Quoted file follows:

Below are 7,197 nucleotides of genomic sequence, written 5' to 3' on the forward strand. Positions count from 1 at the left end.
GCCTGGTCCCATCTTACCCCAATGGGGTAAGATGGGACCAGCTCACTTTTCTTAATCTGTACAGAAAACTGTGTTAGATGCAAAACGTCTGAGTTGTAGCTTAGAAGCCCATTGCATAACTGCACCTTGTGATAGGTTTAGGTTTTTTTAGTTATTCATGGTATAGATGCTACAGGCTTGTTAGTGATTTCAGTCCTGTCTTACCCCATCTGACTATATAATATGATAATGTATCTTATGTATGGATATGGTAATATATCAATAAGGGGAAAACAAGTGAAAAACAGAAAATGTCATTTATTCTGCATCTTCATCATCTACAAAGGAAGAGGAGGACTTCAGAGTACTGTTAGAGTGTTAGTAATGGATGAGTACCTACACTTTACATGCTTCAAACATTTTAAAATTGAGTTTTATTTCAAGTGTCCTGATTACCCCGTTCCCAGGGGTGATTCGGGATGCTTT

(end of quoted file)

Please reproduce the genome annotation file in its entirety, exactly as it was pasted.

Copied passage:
Below are 7,197 nucleotides of genomic sequence, written 5' to 3' on the forward strand. Positions count from 1 at the left end.
GCCTGGTCCCATCTTACCCCAATGGGGTAAGATGGGACCAGCTCACTTTTCTTAATCTGTACAGAAAACTGTGTTAGATGCAAAACGTCTGAGTTGTAGCTTAGAAGCCCATTGCATAACTGCACCTTGTGATAGGTTTAGGTTTTTTTAGTTATTCATGGTATAGATGCTACAGGCTTGTTAGTGATTTCAGTCCTGTCTTACCCCATCTGACTATATAATATGATAATGTATCTTATGTATGGATATGGTAATATATCAATAAGGGGAAAACAAGTGAAAAACAGAAAATGTCATTTATTCTGCATCTTCATCATCTACAAAGGAAGAGGAGGACTTCAGAGTACTGTTAGAGTGTTAGTAATGGATGAGTACCTACACTTTACATGCTTCAAACATTTTAAAATTGAGTTTTATTTCAAGTGTCCTGATTACCCCGTTCCCAGGGGTGATTCGGGATGCTTT